NY Times embraces Google's AMP to better optimize mobile Web content
The New York Times is one of the publishers that has quickly adopted Google?s new Accelerated Mobile Pages Project in the early stages as the publication attempts to gain more control over readers' experiences following a period of significant upheaval caused by growing smartphone use.
Since the immersion of mobile devices, it has become a publishing norm for consumers to interact with content from various platforms and sources steps away from the original publisher. The adoption of mobile web viewing is mainstream, the experience has not yet been streamlined and can still be clunky and slow, which is what Google is hoping to eliminate with its AMP and the NY Times believes will help serve its content to interested consumers in a more optimized format.
"While the ultimate impact of the effort is unknown at this time, we felt it was important enough to be involved in the early stages both as a publisher and a technology partner," said Kate Harris, director, mobile product, The New York Times. "This preview period has allowed us to influence the specifications of the AMP format, and that?s been more about making sure our content looks great and Google has been updating the spec to accommodate.
"As we look to maintain speed as a priority in mobile, we see working with Google as a great opportunity to explore new strategies with regards to content caching," she said. "By participating in the Preview we will have a better understanding of how the new format performs outside of our test environments.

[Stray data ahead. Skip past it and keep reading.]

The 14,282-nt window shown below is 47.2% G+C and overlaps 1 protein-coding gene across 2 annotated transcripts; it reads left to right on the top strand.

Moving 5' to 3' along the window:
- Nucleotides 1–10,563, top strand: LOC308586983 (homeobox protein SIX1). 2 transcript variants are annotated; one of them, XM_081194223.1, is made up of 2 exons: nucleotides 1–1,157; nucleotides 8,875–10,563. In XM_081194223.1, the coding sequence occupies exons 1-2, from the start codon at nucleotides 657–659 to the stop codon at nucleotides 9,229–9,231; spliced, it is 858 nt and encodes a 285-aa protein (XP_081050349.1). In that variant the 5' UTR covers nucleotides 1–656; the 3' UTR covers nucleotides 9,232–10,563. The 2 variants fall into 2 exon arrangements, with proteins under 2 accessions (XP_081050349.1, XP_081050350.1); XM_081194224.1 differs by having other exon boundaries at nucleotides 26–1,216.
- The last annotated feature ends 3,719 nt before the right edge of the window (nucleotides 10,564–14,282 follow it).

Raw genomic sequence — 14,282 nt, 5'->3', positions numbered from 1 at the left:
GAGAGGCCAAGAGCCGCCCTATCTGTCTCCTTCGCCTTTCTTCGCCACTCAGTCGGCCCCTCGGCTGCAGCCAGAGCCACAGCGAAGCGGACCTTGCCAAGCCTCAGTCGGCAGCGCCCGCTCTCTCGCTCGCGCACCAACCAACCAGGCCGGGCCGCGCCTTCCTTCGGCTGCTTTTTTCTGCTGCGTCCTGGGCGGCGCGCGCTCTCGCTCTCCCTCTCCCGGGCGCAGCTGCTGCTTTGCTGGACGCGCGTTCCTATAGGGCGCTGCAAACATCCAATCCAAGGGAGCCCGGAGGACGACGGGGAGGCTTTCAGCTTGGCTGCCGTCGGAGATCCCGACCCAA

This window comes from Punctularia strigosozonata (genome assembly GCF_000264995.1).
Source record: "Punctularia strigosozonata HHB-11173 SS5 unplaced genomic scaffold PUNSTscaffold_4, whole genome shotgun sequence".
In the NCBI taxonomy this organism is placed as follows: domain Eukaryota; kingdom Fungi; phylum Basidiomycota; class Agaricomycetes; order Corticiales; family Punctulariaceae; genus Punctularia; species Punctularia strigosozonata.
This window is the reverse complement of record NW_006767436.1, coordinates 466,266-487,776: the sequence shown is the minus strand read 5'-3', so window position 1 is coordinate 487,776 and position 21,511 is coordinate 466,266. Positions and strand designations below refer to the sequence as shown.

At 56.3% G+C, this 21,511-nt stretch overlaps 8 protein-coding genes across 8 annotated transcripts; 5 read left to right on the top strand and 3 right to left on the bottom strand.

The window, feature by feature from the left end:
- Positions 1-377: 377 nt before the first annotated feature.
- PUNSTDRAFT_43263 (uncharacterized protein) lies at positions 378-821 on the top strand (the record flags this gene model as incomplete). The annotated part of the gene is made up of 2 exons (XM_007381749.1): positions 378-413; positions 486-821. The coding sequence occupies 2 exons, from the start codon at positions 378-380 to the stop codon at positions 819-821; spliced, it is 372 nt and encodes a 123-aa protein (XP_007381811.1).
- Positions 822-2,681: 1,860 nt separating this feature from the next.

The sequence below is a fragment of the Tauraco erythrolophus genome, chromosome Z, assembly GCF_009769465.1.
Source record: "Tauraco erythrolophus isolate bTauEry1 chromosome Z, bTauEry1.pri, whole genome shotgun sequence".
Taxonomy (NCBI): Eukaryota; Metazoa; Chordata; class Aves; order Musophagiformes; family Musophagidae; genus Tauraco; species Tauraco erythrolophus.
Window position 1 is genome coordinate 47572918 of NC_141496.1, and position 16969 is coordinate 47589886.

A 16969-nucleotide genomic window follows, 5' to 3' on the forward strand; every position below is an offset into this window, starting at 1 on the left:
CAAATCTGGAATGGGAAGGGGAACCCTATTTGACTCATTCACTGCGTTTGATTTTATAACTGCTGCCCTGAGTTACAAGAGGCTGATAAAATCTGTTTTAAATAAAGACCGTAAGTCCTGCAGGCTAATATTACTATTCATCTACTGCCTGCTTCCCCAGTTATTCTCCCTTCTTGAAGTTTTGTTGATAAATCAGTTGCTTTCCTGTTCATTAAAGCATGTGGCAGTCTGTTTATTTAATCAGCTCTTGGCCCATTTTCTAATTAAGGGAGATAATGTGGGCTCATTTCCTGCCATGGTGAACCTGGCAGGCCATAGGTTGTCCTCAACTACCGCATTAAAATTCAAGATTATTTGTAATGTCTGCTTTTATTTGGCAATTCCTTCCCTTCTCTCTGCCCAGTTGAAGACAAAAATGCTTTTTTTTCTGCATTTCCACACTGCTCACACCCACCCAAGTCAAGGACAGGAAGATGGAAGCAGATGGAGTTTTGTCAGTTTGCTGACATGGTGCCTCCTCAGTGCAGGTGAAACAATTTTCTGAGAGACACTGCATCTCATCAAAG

"For the industry, if widely embraced, there will be improvement in page load times for publishers who do not have the ability to provide an optimal experience for their users, so AMP may provide an opportunity to broadly improve the user experience on the mobile Web. This is particularly important for smaller publishers in local markets where independent journalism is most threatened."
There has been an outcry for a more streamlined experience in accessing publishers? content on mobile from both content providers and consumers. Seeing as mobile is the primary platform in which consumers engage with media content, this has become a problem and Google is teaming up with partners to correct this issue.
The NY Times is sharing its already published content in the preview version of AMP. Its already established partnerships with advertisers will still be in effect, but as of now the publisher is not planning on developing a separate ad platform.
Google has stated that this is not an effort to create a more uniformed publishing interface in which all content looks the same, but more of a backend protocol in which HTML will be written in a format that operates faster and better for consumers.
Up with the Times
The Times also recently launched an advertising solution for mobile that leverages user data to serve targeted content at relevant times and places throughout the day (see more).
The publisher also crafted one-sentence stories specifically for Apple Watch users that extended the newsgathering organization?s efforts to cater to individual consumers, a growing priority for mobile marketers in the publishing industry (see more).
?Innovations like the search carousel may help NYTimes readers connect with desired content more easily,? Ms. Harris said. ?Because AMP is a mobile Web page, it is a lightweight Web page built out of existing Web technologies with best practices, the major benefit for our users is Google is pre caching the AMP runtime for everyone that is using Google search, so when they tap on one of our articles, it loads instantaneously because it is pre-cached.?